Blame the messenger
When Worcester's Bishop Daniel Reilly testified last week before the Massachusetts legislature, everybody-- I mean everybody-- interpreted his remarks as a signal that the Catholic bishops would end their opposition to domestic-partnership legislation.
After his formal testimony, the bishop was asked by a Boston Herald reporter what he thought about the current law, under which same-sex couples do not automatically qualify for partnership benefits. The Herald recorded his response:
"That's wrong, and that's too bad.'' He further said: ``We have to find a way'' to give civil benefits to gay partners.
Sure sounds like an endorsement to me. Does it sound like an endorsement to you?
For a full week after the bishop's public testimony, Massachusetts legislators remained fully and justifiably convinced that the bishops were going to accept domestic-partnership legislation. Opposition to that legislation crumbled; nobody wanted to be in the position of defending a position that even the Catholic bishops had abandoned.
Then yesterday-- a full week after the damage had been done, and after the key lawmakers had broken ranks, and after the passage of domestic-partnership legislation was assured-- the Catholic bishops of Massachusetts announced that Bishop Reilly's testimony has been misinterpreted, and that they still opposed the legislation. The confusion, the bishops' statement insisted, was caused by the media.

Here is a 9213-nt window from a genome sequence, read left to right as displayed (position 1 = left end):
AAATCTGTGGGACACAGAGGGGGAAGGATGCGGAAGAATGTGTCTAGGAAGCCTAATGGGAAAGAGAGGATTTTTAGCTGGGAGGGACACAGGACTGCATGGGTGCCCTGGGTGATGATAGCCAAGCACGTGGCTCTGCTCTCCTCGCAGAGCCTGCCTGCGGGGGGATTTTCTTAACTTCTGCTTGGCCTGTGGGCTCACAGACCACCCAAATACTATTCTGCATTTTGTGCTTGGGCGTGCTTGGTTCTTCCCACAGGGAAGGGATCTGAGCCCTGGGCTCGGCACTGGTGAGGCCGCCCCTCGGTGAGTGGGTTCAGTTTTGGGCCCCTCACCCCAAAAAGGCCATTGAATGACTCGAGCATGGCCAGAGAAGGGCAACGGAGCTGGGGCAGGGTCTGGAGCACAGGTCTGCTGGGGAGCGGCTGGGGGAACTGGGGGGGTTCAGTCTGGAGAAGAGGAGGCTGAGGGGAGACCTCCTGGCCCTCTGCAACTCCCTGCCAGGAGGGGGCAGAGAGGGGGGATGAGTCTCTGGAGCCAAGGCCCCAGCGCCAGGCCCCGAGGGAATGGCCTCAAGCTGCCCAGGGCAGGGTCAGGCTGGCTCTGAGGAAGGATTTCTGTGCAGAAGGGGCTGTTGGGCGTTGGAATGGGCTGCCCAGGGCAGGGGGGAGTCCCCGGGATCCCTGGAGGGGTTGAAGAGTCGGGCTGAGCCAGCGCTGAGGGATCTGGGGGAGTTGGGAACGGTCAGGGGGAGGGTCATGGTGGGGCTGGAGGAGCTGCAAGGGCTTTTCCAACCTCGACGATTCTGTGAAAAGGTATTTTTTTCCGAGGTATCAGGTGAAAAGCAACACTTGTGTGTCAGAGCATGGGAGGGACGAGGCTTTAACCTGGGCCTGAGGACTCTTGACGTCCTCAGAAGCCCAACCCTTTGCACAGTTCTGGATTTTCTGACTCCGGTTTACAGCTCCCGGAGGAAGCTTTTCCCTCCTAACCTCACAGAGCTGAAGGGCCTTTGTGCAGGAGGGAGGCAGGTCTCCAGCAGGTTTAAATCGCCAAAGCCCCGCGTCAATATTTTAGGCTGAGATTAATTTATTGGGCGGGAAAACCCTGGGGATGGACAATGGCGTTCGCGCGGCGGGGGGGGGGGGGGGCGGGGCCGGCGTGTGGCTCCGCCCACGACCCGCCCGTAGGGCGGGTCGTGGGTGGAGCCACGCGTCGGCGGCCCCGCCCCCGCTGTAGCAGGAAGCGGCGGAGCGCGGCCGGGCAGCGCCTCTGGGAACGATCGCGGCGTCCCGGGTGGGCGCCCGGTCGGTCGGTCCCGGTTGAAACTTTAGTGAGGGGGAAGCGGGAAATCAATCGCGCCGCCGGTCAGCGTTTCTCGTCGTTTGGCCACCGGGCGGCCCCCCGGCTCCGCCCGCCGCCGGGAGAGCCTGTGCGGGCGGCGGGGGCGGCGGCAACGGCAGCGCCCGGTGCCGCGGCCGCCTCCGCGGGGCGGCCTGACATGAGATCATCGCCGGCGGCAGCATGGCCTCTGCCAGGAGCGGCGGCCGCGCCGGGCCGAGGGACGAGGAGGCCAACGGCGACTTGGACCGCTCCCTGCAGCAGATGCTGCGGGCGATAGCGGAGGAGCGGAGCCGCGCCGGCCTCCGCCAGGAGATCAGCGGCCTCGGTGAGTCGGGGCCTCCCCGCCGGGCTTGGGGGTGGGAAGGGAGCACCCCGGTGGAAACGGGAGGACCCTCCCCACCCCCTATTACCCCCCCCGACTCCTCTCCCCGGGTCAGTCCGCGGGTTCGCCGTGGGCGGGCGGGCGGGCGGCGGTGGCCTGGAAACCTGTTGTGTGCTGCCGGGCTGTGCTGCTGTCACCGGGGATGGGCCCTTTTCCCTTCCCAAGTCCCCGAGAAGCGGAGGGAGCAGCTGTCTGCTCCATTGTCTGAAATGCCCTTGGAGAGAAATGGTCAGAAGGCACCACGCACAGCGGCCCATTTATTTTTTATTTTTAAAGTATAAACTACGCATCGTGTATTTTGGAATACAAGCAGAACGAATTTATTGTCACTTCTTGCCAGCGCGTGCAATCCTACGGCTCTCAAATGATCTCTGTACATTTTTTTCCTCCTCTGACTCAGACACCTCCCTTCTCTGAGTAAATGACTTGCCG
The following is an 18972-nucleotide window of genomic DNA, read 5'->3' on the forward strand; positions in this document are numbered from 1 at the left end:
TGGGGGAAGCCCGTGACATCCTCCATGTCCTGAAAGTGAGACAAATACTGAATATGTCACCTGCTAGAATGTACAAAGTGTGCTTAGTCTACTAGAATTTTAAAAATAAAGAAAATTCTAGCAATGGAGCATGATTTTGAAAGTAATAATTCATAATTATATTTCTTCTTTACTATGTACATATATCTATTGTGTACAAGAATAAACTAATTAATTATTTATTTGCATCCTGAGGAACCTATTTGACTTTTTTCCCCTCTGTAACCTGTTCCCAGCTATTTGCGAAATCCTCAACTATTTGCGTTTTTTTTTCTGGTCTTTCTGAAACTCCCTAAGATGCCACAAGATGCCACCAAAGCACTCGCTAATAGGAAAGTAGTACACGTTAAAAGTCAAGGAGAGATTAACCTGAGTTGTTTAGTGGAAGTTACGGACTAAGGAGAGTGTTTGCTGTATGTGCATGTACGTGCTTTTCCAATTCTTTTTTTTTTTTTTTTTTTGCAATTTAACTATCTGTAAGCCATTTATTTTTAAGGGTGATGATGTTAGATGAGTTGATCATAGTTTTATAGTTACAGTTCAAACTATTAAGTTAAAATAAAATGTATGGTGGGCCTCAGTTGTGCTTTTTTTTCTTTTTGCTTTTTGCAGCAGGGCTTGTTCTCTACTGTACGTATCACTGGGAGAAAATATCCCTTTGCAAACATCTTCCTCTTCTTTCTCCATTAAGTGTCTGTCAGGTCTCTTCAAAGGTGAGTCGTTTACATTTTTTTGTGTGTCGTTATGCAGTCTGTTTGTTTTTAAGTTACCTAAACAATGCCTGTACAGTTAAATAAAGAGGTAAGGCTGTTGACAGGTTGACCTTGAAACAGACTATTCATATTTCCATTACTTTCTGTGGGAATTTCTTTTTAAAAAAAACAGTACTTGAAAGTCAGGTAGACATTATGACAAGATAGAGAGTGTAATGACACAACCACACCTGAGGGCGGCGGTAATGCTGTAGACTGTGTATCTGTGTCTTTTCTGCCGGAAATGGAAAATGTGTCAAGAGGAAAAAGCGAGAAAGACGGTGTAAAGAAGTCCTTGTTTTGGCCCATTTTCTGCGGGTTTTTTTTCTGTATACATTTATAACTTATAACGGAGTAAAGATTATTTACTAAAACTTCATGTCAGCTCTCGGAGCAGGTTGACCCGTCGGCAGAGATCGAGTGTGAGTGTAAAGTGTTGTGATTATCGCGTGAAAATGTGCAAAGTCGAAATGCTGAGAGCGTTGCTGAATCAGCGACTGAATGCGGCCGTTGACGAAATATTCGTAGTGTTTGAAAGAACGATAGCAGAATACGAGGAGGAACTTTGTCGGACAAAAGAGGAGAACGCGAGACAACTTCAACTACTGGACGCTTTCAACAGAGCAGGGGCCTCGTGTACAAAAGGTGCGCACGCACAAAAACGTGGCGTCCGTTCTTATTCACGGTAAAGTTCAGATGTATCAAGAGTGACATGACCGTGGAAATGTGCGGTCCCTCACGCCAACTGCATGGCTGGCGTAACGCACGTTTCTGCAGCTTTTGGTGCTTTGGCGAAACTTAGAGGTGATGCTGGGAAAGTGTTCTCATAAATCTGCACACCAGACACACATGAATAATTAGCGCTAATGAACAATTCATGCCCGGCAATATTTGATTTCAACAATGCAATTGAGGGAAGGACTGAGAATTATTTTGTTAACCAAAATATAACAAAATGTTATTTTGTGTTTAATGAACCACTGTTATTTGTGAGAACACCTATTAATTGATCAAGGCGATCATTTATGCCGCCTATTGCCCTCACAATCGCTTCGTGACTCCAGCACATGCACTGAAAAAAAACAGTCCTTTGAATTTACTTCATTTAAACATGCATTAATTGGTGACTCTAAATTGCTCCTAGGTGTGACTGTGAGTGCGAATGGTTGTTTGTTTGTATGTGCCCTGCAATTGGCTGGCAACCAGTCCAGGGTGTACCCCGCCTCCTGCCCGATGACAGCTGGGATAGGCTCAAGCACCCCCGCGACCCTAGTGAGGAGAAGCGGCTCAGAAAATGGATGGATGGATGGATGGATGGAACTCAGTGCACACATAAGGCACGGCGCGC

- If you don't endorse an idea, why do you say "we have to find a way" to do it?
- If your position on a key public issue has been completely misinterpreted, why do you wait a full week before offering any correction?
- If you want fair treatment from the media, why do you blame honest reporters for your mistakes?
Posted by: -
Oct. 31, 2003 4:28 PM ET USA
Yes, the bishop as politician. I was "misinterpreted", "taken out of context", "what I really meant to say was..." Shades of Wesley Clark and Cardinal O'Brien. Will there be a "Profession of Faith" to follow? All the Mass. Bishops had to do was quote the Vatican's "Considerations" document and there would have been no doubt about the Church's position. Clear, unequivocal directions easily understood by everyone. Except perhaps, the Mass. Bishops...
Posted by: -
Oct. 31, 2003 4:13 PM ET USA
The old saying about having your cake and eating it, too comes to mind. Only, I think originally it was "you *can't* have your cake and eat it, too." Perhaps ICEL was in charge of the translation.
Posted by: -
Oct. 31, 2003 12:26 PM ET USA
"If your position on a key public issue has been completely misinterpreted, why do you wait a full week before offering any correction?" Because that's how long it takes the Vatican to contact the nuncio, to tell him to tell the bishops to get their act together?
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